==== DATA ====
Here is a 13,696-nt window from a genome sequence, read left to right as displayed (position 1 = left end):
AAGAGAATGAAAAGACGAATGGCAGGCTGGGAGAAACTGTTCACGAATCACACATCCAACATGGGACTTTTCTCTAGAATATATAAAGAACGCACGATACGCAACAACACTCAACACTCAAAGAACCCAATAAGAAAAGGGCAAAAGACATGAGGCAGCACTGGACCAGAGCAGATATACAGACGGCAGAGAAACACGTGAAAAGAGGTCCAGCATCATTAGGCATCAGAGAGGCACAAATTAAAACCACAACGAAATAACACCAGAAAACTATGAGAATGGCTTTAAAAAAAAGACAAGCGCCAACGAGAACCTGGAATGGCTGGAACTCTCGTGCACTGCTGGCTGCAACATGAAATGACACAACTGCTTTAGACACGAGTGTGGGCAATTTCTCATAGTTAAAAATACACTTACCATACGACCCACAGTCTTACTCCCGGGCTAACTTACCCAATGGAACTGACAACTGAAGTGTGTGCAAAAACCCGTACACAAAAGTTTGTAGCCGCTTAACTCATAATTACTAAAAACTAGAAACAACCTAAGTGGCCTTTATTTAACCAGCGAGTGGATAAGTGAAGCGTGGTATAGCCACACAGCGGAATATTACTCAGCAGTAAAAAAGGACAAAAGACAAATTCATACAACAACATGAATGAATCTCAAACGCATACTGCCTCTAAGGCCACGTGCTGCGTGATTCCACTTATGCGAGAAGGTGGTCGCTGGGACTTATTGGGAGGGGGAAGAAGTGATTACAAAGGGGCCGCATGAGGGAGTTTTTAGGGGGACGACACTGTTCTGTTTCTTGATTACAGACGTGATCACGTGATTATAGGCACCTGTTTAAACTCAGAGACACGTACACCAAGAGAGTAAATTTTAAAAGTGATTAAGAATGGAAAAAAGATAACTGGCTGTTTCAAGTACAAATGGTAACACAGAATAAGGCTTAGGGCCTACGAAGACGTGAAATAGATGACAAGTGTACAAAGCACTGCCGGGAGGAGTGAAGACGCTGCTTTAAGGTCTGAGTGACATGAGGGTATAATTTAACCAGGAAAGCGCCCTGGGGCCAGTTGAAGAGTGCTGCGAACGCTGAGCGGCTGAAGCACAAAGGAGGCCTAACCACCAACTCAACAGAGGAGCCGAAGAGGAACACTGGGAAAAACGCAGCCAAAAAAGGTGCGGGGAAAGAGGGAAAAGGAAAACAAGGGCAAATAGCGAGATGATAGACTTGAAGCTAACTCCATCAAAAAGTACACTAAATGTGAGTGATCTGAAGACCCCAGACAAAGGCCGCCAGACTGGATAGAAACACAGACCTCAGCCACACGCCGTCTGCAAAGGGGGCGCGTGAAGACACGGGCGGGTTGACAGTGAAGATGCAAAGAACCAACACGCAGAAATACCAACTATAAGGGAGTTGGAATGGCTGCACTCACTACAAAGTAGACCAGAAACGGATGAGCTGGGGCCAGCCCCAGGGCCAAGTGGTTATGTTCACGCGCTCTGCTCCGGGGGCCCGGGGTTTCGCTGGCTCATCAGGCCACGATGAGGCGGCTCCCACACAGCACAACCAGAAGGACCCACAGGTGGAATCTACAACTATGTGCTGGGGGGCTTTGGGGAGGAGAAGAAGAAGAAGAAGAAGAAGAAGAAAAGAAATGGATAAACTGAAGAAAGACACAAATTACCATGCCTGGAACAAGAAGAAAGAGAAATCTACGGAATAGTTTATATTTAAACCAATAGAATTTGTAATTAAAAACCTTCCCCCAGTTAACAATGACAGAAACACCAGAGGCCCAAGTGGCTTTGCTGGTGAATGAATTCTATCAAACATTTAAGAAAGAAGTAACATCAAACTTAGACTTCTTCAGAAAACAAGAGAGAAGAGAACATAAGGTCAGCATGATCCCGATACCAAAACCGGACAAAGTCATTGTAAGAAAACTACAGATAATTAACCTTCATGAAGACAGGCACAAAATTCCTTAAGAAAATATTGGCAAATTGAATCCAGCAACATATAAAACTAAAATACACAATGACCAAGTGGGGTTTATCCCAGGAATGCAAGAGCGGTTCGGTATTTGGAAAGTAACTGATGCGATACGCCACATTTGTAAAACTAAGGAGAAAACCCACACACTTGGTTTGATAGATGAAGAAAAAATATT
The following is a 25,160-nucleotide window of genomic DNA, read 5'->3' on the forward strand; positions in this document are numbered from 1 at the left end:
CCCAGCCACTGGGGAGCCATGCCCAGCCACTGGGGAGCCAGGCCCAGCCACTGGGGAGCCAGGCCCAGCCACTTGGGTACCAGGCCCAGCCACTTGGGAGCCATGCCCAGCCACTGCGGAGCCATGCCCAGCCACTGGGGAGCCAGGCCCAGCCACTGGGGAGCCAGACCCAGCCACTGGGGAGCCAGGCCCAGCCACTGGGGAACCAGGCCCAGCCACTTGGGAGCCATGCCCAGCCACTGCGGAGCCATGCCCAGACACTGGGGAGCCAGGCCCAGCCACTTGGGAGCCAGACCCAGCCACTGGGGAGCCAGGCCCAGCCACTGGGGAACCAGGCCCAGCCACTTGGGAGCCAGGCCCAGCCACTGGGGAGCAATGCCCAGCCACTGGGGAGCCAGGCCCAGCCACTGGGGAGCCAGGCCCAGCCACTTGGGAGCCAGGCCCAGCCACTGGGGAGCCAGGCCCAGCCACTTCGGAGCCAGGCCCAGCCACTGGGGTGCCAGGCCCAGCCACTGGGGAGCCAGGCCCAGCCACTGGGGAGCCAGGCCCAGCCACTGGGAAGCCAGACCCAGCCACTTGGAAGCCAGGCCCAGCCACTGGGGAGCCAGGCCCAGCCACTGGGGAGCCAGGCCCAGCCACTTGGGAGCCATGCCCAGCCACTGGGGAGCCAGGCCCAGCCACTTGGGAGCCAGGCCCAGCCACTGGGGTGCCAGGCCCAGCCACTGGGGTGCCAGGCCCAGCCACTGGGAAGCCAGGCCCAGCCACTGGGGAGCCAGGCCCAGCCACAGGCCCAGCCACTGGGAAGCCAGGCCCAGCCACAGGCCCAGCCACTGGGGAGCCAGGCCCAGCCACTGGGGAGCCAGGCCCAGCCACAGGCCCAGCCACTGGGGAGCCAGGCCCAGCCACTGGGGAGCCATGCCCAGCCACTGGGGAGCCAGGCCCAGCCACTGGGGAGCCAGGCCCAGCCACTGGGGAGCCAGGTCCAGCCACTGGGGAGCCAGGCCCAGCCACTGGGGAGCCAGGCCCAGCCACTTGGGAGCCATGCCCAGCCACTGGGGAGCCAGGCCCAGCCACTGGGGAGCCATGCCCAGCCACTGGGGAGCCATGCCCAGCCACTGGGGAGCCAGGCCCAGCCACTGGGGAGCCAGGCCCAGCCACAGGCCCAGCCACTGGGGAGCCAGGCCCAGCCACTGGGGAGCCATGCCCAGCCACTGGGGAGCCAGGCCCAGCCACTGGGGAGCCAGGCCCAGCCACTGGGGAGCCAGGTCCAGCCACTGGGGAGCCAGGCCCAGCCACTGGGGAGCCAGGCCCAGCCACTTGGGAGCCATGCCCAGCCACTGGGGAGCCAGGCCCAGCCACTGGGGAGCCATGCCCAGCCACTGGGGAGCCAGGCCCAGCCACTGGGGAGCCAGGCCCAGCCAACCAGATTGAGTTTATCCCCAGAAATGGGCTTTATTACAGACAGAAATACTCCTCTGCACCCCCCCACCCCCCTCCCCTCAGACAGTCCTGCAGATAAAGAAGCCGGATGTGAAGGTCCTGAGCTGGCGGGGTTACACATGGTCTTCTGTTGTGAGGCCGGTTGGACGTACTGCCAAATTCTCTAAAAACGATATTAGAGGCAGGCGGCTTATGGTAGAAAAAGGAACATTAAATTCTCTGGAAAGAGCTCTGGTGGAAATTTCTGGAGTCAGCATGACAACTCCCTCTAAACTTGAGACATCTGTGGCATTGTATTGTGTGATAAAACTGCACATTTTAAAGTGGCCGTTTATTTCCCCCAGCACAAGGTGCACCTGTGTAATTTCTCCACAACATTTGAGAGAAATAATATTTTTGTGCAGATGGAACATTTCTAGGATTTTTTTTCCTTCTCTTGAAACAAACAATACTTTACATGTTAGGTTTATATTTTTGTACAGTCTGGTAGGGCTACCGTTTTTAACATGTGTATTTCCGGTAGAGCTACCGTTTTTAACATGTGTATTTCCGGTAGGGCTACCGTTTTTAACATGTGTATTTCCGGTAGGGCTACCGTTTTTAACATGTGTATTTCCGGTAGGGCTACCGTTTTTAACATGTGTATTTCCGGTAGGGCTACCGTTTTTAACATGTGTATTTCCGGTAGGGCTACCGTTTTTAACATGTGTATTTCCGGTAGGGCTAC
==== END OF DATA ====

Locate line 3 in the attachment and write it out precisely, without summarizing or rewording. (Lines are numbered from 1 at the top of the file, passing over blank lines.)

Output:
The following is a 25,160-nucleotide window of genomic DNA, read 5'->3' on the forward strand; positions in this document are numbered from 1 at the left end: